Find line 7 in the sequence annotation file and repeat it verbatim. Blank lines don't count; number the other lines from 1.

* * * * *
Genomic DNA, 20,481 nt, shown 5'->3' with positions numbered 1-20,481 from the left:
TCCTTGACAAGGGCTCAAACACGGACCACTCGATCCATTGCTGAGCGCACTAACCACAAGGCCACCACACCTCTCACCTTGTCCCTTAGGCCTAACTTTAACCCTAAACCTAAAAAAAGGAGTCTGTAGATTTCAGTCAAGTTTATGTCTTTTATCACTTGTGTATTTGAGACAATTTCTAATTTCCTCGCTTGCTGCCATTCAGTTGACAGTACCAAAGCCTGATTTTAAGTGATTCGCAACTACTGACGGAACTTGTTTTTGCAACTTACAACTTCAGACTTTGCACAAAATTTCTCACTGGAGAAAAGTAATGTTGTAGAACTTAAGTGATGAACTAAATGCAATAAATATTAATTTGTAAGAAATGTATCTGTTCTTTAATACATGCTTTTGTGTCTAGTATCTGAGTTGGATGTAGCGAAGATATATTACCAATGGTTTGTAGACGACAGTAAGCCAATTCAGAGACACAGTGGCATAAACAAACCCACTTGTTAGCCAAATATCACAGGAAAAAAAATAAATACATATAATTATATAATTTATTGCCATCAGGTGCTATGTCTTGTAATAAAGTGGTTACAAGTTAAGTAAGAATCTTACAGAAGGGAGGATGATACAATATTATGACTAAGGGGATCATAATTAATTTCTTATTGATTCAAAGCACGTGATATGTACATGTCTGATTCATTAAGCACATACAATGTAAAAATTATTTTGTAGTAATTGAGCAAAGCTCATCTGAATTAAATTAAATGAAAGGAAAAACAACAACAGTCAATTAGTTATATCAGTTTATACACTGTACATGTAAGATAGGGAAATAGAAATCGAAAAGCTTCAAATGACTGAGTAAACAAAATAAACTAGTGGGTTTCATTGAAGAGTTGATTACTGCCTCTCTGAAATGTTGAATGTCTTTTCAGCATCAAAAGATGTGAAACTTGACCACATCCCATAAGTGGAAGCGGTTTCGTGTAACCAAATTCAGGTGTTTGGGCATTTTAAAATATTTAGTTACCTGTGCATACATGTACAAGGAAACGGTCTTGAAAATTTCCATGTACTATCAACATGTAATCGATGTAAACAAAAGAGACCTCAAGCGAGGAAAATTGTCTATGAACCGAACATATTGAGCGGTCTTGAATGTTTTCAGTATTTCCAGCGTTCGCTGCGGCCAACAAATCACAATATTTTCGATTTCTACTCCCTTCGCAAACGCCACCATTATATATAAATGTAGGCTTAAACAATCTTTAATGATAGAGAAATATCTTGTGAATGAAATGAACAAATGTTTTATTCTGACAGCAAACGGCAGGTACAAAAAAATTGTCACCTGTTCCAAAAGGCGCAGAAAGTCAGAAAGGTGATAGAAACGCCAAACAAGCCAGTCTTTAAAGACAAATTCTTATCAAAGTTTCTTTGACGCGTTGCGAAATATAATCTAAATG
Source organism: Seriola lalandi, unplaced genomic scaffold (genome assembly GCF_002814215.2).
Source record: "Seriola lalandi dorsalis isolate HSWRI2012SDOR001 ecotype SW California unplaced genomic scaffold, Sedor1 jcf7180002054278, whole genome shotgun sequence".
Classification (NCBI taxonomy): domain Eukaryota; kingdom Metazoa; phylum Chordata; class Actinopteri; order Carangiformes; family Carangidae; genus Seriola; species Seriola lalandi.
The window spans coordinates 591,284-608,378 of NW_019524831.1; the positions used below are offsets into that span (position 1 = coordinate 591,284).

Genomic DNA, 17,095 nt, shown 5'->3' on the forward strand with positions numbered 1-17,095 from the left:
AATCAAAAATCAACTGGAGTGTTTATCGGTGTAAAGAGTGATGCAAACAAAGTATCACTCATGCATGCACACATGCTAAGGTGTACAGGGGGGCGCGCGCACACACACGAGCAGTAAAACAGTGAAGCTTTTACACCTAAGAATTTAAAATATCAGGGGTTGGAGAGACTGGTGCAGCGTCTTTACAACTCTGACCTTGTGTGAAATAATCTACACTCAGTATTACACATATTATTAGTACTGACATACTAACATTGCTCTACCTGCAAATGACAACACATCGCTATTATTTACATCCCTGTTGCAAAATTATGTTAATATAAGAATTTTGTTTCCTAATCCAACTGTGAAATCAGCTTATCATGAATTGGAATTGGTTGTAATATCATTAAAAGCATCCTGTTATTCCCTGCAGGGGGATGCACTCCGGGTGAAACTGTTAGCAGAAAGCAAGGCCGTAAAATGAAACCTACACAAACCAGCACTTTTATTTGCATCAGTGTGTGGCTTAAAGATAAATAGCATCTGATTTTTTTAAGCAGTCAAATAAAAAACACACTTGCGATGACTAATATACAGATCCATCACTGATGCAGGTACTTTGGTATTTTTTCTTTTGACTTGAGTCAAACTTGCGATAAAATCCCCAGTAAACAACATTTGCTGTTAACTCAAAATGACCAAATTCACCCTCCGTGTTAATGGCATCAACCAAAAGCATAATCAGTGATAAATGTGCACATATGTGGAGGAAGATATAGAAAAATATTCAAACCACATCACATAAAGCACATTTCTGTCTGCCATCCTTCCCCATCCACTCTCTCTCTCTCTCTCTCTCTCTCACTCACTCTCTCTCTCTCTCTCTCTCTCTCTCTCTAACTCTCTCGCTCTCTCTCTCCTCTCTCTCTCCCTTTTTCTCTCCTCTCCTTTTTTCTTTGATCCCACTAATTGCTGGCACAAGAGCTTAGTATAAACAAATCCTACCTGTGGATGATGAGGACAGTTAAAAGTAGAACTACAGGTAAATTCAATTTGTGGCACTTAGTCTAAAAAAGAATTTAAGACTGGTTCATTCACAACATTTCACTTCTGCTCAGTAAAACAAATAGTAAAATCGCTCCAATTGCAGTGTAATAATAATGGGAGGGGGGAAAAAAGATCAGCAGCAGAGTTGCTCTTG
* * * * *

Genomic DNA, 17,095 nt, shown 5'->3' on the forward strand with positions numbered 1-17,095 from the left: